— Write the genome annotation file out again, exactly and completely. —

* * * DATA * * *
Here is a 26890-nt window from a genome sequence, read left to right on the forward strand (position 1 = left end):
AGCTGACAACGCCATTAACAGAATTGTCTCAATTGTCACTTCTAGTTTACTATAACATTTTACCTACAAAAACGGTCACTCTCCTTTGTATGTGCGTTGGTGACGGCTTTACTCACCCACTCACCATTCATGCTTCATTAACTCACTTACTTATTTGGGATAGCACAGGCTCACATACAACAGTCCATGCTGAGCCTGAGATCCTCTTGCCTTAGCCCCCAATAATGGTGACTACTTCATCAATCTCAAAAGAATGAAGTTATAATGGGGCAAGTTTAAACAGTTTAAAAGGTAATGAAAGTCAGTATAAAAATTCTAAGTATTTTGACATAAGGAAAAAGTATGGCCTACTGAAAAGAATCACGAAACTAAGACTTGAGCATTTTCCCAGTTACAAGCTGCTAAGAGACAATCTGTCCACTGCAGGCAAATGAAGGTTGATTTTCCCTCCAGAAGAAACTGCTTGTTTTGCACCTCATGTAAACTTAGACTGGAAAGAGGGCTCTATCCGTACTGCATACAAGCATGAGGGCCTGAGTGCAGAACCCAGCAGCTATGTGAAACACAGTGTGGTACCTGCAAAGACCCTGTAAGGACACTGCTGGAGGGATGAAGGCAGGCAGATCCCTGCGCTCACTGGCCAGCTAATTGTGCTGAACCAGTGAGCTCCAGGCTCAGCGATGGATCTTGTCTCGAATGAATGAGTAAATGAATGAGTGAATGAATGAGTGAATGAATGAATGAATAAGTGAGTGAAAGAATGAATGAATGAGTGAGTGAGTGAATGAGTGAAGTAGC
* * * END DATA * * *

Here is a 26890-nt window from a genome sequence, read left to right on the forward strand (position 1 = left end):
AGCTGACAACGCCATTAACAGAATTGTCTCAATTGTCACTTCTAGTTTACTATAACATTTTACCTACAAAAACGGTCACTCTCCTTTGTATGTGCGTTGGTGACGGCTTTACTCACCCACTCACCATTCATGCTTCATTAACTCACTTACTTATTTGGGATAGCACAGGCTCACATACAACAGTCCATGCTGAGCCTGAGATCCTCTTGCCTTAGCCCCCAATAATGGTGACTACTTCATCAATCTCAAAAGAATGAAGTTATAATGGGGCAAGTTTAAACAGTTTAAAAGGTAATGAAAGTCAGTATAAAAATTCTAAGTATTTTGACATAAGGAAAAAGTATGGCCTACTGAAAAGAATCACGAAACTAAGACTTGAGCATTTTCCCAGTTACAAGCTGCTAAGAGACAATCTGTCCACTGCAGGCAAATGAAGGTTGATTTTCCCTCCAGAAGAAACTGCTTGTTTTGCACCTCATGTAAACTTAGACTGGAAAGAGGGCTCTATCCGTACTGCATACAAGCATGAGGGCCTGAGTGCAGAACCCAGCAGCTATGTGAAACACAGTGTGGTACCTGCAAAGACCCTGTAAGGACACTGCTGGAGGGATGAAGGCAGGCAGATCCCTGCGCTCACTGGCCAGCTAATTGTGCTGAACCAGTGAGCTCCAGGCTCAGCGATGGATCTTGTCTCGAATGAATGAGTAAATGAATGAGTGAATGAATGAGTGAATGAATGAATGAATAAGTGAGTGAAAGAATGAATGAATGAGTGAGTGAGTGAATGAGTGAAGTAGC